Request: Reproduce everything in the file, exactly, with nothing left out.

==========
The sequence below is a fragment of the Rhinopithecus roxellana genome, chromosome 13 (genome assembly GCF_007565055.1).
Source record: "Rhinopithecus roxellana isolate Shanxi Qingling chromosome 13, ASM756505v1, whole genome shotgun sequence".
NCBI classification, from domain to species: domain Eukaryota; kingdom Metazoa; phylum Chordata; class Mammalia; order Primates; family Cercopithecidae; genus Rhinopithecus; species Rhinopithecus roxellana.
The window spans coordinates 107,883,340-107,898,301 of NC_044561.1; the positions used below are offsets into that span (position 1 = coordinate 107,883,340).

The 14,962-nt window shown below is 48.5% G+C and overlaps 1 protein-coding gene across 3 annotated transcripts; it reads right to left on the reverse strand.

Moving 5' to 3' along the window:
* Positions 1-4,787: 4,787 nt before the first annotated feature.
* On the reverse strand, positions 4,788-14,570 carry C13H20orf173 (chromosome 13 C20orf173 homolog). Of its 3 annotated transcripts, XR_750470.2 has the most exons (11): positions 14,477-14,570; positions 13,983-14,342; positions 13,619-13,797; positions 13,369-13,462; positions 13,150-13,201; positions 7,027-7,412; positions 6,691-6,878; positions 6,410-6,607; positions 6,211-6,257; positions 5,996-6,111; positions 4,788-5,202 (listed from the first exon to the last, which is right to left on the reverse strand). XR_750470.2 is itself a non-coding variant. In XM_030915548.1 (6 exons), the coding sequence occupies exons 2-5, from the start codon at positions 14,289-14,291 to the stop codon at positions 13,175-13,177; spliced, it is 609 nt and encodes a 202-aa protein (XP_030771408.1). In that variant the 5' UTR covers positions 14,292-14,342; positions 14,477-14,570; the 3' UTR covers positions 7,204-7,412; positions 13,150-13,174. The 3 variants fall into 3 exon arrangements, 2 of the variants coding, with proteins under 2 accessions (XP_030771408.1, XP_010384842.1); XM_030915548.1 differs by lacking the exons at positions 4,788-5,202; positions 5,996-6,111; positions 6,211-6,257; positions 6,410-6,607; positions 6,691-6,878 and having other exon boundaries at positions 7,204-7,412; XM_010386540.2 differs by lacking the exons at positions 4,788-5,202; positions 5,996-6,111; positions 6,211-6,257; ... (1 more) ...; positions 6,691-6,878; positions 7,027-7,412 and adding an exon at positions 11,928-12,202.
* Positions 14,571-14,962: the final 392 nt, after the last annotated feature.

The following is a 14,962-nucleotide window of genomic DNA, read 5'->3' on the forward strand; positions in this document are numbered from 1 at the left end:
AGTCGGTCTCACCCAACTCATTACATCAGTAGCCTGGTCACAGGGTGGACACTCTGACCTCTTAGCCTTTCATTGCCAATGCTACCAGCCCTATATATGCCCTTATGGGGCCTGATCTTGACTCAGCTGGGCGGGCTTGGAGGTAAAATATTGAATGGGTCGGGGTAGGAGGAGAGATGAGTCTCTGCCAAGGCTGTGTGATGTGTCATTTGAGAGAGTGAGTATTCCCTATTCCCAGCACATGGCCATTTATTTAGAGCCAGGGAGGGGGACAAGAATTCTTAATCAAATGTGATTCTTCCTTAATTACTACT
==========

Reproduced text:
The sequence below is a fragment of the Rhinopithecus roxellana genome, chromosome 13 (genome assembly GCF_007565055.1).
Source record: "Rhinopithecus roxellana isolate Shanxi Qingling chromosome 13, ASM756505v1, whole genome shotgun sequence".
NCBI classification, from domain to species: domain Eukaryota; kingdom Metazoa; phylum Chordata; class Mammalia; order Primates; family Cercopithecidae; genus Rhinopithecus; species Rhinopithecus roxellana.
The window spans coordinates 107,883,340-107,898,301 of NC_044561.1; the positions used below are offsets into that span (position 1 = coordinate 107,883,340).

The 14,962-nt window shown below is 48.5% G+C and overlaps 1 protein-coding gene across 3 annotated transcripts; it reads right to left on the reverse strand.

Moving 5' to 3' along the window:
* Positions 1-4,787: 4,787 nt before the first annotated feature.
* On the reverse strand, positions 4,788-14,570 carry C13H20orf173 (chromosome 13 C20orf173 homolog). Of its 3 annotated transcripts, XR_750470.2 has the most exons (11): positions 14,477-14,570; positions 13,983-14,342; positions 13,619-13,797; positions 13,369-13,462; positions 13,150-13,201; positions 7,027-7,412; positions 6,691-6,878; positions 6,410-6,607; positions 6,211-6,257; positions 5,996-6,111; positions 4,788-5,202 (listed from the first exon to the last, which is right to left on the reverse strand). XR_750470.2 is itself a non-coding variant. In XM_030915548.1 (6 exons), the coding sequence occupies exons 2-5, from the start codon at positions 14,289-14,291 to the stop codon at positions 13,175-13,177; spliced, it is 609 nt and encodes a 202-aa protein (XP_030771408.1). In that variant the 5' UTR covers positions 14,292-14,342; positions 14,477-14,570; the 3' UTR covers positions 7,204-7,412; positions 13,150-13,174. The 3 variants fall into 3 exon arrangements, 2 of the variants coding, with proteins under 2 accessions (XP_030771408.1, XP_010384842.1); XM_030915548.1 differs by lacking the exons at positions 4,788-5,202; positions 5,996-6,111; positions 6,211-6,257; positions 6,410-6,607; positions 6,691-6,878 and having other exon boundaries at positions 7,204-7,412; XM_010386540.2 differs by lacking the exons at positions 4,788-5,202; positions 5,996-6,111; positions 6,211-6,257; ... (1 more) ...; positions 6,691-6,878; positions 7,027-7,412 and adding an exon at positions 11,928-12,202.
* Positions 14,571-14,962: the final 392 nt, after the last annotated feature.

The following is a 14,962-nucleotide window of genomic DNA, read 5'->3' on the forward strand; positions in this document are numbered from 1 at the left end:
AGTCGGTCTCACCCAACTCATTACATCAGTAGCCTGGTCACAGGGTGGACACTCTGACCTCTTAGCCTTTCATTGCCAATGCTACCAGCCCTATATATGCCCTTATGGGGCCTGATCTTGACTCAGCTGGGCGGGCTTGGAGGTAAAATATTGAATGGGTCGGGGTAGGAGGAGAGATGAGTCTCTGCCAAGGCTGTGTGATGTGTCATTTGAGAGAGTGAGTATTCCCTATTCCCAGCACATGGCCATTTATTTAGAGCCAGGGAGGGGGACAAGAATTCTTAATCAAATGTGATTCTTCCTTAATTACTACT